I designed and coded this app myself in Objective-C as part of a larger art installation within my thesis in Visual Studies.
Writing and copying the sacred texts known as sutras is an old and quite significant aspect of everyday monastic practice for Buddhists in East Asia. The shortest of these sutras, the Heart Sutra, is one of the most famous sutras in the Mahayana Buddhist canon.
This application allows anyone to participate in the act of studying and copying the Heart Sutra on the iPad. Use the app for meditation, recreation, or as the monks do (to gain spiritual merit).
This app was the first application and exploration I had made programming natively with Objective-C. I designed the app to allow users to write characters in traditional Chinese without any prior fluency or familiarity.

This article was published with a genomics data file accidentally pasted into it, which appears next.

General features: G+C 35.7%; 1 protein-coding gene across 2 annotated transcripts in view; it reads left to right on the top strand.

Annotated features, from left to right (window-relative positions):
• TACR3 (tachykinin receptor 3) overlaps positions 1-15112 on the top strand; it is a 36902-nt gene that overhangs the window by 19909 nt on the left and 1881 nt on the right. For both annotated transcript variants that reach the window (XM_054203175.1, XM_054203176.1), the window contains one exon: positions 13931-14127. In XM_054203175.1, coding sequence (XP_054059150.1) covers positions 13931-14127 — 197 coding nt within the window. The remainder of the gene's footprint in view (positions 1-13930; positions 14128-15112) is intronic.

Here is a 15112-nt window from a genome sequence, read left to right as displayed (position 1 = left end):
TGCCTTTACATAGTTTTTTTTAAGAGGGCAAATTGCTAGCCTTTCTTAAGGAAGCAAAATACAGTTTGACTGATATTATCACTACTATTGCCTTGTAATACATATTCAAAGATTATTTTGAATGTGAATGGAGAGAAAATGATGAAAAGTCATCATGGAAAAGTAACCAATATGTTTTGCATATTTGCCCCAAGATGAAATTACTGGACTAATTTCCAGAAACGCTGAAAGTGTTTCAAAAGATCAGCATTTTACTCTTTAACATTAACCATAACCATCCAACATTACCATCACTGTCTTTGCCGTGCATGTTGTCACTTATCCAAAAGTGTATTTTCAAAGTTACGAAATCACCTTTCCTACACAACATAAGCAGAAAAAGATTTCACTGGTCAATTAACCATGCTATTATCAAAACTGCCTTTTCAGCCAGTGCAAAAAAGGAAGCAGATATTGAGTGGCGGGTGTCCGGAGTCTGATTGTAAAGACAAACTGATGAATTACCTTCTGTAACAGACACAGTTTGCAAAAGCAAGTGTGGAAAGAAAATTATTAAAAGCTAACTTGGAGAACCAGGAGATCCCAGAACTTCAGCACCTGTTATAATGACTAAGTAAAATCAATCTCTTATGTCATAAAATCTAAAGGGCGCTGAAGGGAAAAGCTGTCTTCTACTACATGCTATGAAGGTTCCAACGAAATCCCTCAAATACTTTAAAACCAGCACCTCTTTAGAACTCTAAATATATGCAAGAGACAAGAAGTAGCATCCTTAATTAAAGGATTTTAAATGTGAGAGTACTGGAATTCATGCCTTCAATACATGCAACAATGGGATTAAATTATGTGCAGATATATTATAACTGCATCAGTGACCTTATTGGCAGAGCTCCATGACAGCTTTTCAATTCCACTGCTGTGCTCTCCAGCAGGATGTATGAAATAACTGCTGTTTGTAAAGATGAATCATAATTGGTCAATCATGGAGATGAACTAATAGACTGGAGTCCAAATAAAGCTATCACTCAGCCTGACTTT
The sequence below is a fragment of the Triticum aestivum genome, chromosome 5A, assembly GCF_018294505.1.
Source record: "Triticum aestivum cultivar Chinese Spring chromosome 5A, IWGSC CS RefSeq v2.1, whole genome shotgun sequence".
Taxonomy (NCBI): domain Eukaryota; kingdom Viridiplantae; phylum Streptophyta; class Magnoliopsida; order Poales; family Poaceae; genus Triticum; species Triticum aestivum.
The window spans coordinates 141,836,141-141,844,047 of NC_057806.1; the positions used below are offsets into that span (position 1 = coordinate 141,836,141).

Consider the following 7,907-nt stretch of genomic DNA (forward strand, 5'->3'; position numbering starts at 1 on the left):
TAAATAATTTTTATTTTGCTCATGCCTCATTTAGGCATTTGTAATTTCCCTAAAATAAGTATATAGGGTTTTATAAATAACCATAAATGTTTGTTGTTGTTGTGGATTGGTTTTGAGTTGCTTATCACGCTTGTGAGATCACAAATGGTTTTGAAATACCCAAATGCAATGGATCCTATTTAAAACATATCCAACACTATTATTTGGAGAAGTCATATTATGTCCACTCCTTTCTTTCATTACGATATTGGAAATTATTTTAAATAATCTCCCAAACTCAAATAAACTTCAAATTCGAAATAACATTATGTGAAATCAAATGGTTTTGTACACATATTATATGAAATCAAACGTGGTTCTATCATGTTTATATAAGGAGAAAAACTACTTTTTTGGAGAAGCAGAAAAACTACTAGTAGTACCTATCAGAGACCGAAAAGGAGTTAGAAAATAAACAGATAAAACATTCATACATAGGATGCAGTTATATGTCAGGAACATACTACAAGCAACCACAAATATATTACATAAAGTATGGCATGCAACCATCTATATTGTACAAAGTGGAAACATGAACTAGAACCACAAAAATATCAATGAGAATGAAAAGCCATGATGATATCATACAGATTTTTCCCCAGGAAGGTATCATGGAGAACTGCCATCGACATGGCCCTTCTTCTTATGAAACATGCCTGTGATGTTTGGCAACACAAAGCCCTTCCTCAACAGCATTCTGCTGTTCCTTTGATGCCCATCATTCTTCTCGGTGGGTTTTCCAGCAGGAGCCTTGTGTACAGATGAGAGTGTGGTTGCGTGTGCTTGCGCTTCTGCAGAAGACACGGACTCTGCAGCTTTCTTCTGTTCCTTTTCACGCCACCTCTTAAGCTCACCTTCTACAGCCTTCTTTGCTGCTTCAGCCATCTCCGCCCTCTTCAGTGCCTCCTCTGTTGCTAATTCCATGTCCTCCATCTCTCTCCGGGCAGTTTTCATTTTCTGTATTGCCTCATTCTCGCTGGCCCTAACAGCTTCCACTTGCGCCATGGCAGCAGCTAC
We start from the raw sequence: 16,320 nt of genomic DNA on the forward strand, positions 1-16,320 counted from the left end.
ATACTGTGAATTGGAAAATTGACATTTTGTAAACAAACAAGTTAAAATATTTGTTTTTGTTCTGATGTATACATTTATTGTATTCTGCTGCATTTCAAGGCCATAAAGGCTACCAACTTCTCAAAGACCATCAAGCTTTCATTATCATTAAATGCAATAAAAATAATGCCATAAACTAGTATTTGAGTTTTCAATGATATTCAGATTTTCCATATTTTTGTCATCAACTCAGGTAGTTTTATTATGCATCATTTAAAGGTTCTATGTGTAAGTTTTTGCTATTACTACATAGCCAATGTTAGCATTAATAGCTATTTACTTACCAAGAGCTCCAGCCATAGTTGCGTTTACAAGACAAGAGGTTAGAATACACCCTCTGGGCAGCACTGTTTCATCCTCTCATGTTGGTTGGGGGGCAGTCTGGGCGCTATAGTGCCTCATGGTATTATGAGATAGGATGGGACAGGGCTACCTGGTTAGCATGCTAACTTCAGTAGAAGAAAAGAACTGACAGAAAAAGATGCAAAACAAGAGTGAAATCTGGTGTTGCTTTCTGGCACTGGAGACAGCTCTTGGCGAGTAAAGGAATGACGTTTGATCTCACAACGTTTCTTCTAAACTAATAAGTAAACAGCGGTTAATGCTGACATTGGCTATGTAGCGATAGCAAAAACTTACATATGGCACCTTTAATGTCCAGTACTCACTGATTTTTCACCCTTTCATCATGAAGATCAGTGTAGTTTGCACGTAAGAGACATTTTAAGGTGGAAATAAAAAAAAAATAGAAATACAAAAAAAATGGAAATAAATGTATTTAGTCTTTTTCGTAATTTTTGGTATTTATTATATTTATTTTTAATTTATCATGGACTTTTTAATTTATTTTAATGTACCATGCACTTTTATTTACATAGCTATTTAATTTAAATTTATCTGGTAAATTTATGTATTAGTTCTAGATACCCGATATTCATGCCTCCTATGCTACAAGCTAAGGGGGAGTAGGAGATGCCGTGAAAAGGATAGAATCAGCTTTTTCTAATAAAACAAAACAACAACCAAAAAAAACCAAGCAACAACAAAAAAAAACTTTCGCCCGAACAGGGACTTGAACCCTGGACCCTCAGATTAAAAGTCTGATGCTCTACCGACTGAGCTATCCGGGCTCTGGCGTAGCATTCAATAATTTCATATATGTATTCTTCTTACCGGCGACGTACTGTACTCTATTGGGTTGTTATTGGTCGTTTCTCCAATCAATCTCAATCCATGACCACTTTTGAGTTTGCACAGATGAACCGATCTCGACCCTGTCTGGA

At the time of creation, writing resources used primarily static image diagrams, so I borrowed from these patterns to create interactive tutorials for each character in the text. I took all 124 unique characters of the sutra (284 total) and produced character drawings, then assigned coordinates for each stroke and the direction it should be drawn. Some of this was achieved programmatically, but the bulk of the vector graphics were made by hand. While the function of the drawing portion of the app was pretty basic, it also included some logic to ignore extraneous user input while drawing, the ability to undo or redo steps, and more.
The app was designed to be used as part of a larger art installation, complete with a touch-sensitive brush stylus.
(TEXT ON HOME SCREEN)
"Skin has become inadequate in interfacing with reality. Technology has become the body's new membrane of existence."
- Nam June Paik